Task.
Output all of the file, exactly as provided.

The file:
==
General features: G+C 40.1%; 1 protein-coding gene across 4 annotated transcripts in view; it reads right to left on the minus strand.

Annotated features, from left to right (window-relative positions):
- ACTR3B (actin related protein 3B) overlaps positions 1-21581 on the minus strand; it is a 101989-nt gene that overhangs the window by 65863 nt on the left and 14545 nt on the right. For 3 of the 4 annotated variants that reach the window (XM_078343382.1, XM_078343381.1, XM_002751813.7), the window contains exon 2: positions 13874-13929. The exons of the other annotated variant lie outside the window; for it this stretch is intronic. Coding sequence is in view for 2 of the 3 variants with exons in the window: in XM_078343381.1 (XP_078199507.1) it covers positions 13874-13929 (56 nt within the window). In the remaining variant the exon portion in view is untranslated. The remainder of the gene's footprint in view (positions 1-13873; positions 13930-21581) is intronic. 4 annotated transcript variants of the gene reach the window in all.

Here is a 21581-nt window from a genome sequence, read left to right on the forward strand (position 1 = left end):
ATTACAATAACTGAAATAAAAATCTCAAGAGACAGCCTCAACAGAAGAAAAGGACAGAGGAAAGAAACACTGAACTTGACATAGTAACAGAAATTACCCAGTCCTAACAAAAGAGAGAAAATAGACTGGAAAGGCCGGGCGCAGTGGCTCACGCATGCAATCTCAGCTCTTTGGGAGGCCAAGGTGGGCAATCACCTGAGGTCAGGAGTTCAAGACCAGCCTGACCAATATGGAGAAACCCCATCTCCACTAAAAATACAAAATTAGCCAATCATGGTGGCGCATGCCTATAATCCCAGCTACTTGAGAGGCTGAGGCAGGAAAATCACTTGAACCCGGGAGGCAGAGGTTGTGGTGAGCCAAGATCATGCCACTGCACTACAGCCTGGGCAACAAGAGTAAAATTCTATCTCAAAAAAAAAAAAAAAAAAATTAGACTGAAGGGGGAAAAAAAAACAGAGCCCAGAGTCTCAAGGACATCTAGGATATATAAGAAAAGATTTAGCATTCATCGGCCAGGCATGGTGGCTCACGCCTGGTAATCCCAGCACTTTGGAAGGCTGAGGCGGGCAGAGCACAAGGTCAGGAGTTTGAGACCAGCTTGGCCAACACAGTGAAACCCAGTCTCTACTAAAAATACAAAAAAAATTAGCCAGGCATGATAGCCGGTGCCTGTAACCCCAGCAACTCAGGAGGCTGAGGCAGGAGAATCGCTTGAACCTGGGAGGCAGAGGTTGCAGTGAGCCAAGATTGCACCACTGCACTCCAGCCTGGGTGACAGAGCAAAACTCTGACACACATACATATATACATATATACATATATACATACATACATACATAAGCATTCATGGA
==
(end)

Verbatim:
General features: G+C 40.1%; 1 protein-coding gene across 4 annotated transcripts in view; it reads right to left on the minus strand.

Annotated features, from left to right (window-relative positions):
- ACTR3B (actin related protein 3B) overlaps positions 1-21581 on the minus strand; it is a 101989-nt gene that overhangs the window by 65863 nt on the left and 14545 nt on the right. For 3 of the 4 annotated variants that reach the window (XM_078343382.1, XM_078343381.1, XM_002751813.7), the window contains exon 2: positions 13874-13929. The exons of the other annotated variant lie outside the window; for it this stretch is intronic. Coding sequence is in view for 2 of the 3 variants with exons in the window: in XM_078343381.1 (XP_078199507.1) it covers positions 13874-13929 (56 nt within the window). In the remaining variant the exon portion in view is untranslated. The remainder of the gene's footprint in view (positions 1-13873; positions 13930-21581) is intronic. 4 annotated transcript variants of the gene reach the window in all.

Here is a 21581-nt window from a genome sequence, read left to right on the forward strand (position 1 = left end):
ATTACAATAACTGAAATAAAAATCTCAAGAGACAGCCTCAACAGAAGAAAAGGACAGAGGAAAGAAACACTGAACTTGACATAGTAACAGAAATTACCCAGTCCTAACAAAAGAGAGAAAATAGACTGGAAAGGCCGGGCGCAGTGGCTCACGCATGCAATCTCAGCTCTTTGGGAGGCCAAGGTGGGCAATCACCTGAGGTCAGGAGTTCAAGACCAGCCTGACCAATATGGAGAAACCCCATCTCCACTAAAAATACAAAATTAGCCAATCATGGTGGCGCATGCCTATAATCCCAGCTACTTGAGAGGCTGAGGCAGGAAAATCACTTGAACCCGGGAGGCAGAGGTTGTGGTGAGCCAAGATCATGCCACTGCACTACAGCCTGGGCAACAAGAGTAAAATTCTATCTCAAAAAAAAAAAAAAAAAAATTAGACTGAAGGGGGAAAAAAAAACAGAGCCCAGAGTCTCAAGGACATCTAGGATATATAAGAAAAGATTTAGCATTCATCGGCCAGGCATGGTGGCTCACGCCTGGTAATCCCAGCACTTTGGAAGGCTGAGGCGGGCAGAGCACAAGGTCAGGAGTTTGAGACCAGCTTGGCCAACACAGTGAAACCCAGTCTCTACTAAAAATACAAAAAAAATTAGCCAGGCATGATAGCCGGTGCCTGTAACCCCAGCAACTCAGGAGGCTGAGGCAGGAGAATCGCTTGAACCTGGGAGGCAGAGGTTGCAGTGAGCCAAGATTGCACCACTGCACTCCAGCCTGGGTGACAGAGCAAAACTCTGACACACATACATATATACATATATACATATATACATACATACATACATAAGCATTCATGGA